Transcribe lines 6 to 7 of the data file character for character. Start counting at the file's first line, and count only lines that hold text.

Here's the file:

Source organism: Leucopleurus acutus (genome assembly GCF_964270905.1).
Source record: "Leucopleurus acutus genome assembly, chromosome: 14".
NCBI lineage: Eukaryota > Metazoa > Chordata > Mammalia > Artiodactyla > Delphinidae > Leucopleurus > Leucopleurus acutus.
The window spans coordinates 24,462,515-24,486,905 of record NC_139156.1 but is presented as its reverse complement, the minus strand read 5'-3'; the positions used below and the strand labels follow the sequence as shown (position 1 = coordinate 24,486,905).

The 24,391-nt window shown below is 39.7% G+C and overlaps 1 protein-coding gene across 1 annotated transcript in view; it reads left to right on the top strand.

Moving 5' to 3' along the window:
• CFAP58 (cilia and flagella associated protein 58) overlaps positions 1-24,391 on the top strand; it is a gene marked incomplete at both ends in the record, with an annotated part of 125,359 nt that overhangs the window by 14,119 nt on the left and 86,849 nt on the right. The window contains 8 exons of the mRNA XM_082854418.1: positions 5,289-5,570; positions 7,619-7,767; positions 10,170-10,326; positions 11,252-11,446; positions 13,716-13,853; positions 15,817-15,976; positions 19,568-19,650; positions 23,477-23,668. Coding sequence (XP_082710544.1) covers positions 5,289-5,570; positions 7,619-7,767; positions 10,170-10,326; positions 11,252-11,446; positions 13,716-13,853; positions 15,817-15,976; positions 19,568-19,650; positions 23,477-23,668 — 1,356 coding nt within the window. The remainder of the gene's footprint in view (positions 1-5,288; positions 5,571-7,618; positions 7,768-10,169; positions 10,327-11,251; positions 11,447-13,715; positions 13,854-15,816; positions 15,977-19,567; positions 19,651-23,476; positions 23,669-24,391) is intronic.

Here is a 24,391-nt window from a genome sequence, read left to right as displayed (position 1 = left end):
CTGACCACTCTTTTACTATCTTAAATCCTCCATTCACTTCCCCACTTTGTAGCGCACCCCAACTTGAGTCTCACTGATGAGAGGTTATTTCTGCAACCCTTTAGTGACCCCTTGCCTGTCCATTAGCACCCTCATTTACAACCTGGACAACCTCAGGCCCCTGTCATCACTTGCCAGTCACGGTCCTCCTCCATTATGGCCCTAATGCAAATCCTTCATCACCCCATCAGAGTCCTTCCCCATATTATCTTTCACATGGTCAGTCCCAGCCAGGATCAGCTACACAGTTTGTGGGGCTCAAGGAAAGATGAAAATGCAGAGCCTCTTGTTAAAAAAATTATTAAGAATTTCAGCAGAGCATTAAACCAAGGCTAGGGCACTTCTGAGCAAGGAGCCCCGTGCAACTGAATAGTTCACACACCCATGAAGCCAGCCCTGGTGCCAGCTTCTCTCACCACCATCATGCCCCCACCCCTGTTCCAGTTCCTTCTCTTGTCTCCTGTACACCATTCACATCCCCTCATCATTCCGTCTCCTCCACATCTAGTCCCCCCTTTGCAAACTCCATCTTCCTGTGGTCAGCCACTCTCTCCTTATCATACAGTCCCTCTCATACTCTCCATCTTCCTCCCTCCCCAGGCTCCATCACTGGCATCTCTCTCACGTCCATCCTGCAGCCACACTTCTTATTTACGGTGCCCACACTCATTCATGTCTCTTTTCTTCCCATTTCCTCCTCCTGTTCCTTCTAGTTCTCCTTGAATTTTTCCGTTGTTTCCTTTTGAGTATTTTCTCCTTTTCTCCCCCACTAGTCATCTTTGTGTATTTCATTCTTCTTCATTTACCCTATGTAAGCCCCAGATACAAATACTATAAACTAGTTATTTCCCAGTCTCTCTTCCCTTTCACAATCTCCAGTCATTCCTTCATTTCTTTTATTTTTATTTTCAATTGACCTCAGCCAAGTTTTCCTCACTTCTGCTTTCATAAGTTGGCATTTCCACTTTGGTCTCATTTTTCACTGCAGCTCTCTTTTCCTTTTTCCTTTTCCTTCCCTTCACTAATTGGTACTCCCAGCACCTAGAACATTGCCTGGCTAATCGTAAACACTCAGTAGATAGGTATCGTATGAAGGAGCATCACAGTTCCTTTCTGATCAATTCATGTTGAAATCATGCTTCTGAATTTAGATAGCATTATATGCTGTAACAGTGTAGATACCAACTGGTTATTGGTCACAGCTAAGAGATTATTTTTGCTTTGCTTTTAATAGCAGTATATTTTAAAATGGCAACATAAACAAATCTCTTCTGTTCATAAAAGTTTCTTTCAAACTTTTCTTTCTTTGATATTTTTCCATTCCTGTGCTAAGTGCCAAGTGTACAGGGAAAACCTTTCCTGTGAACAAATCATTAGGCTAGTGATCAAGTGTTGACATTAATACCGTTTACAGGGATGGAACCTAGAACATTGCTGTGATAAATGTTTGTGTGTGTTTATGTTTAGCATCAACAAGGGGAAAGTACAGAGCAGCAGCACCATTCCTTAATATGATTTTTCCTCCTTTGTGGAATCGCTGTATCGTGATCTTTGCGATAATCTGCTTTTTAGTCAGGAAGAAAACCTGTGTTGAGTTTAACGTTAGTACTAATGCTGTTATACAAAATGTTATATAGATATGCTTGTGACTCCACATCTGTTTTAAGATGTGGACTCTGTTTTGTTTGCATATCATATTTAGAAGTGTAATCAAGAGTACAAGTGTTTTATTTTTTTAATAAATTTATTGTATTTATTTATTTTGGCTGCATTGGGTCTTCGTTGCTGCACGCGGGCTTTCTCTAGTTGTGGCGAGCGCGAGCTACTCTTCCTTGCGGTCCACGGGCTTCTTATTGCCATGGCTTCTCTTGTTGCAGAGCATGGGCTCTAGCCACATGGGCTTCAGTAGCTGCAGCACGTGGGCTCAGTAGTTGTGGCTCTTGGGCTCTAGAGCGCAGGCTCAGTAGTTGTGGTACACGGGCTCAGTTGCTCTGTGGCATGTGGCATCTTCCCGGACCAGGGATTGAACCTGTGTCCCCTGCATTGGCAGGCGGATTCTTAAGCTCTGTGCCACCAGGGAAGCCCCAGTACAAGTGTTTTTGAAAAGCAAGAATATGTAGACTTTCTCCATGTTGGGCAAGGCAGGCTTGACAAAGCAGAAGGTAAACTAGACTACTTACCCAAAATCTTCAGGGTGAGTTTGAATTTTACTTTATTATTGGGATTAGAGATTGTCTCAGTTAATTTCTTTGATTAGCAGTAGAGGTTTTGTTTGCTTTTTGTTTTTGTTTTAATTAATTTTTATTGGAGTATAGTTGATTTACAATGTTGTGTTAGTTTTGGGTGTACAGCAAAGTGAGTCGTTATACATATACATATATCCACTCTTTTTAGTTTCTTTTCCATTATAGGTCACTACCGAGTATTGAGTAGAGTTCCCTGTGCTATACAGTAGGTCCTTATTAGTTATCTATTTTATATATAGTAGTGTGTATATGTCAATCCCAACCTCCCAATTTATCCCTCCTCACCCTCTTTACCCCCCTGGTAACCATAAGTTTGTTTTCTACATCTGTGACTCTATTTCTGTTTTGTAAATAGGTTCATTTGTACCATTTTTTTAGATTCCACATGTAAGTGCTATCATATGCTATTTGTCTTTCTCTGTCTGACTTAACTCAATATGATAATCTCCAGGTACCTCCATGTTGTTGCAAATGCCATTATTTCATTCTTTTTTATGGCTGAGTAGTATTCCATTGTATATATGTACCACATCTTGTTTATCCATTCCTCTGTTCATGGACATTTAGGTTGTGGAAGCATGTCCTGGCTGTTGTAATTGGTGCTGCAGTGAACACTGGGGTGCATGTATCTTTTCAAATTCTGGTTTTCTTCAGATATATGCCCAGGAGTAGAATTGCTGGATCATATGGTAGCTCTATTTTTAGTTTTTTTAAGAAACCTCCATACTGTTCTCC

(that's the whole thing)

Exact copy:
Moving 5' to 3' along the window:
• CFAP58 (cilia and flagella associated protein 58) overlaps positions 1-24,391 on the top strand; it is a gene marked incomplete at both ends in the record, with an annotated part of 125,359 nt that overhangs the window by 14,119 nt on the left and 86,849 nt on the right. The window contains 8 exons of the mRNA XM_082854418.1: positions 5,289-5,570; positions 7,619-7,767; positions 10,170-10,326; positions 11,252-11,446; positions 13,716-13,853; positions 15,817-15,976; positions 19,568-19,650; positions 23,477-23,668. Coding sequence (XP_082710544.1) covers positions 5,289-5,570; positions 7,619-7,767; positions 10,170-10,326; positions 11,252-11,446; positions 13,716-13,853; positions 15,817-15,976; positions 19,568-19,650; positions 23,477-23,668 — 1,356 coding nt within the window. The remainder of the gene's footprint in view (positions 1-5,288; positions 5,571-7,618; positions 7,768-10,169; positions 10,327-11,251; positions 11,447-13,715; positions 13,854-15,816; positions 15,977-19,567; positions 19,651-23,476; positions 23,669-24,391) is intronic.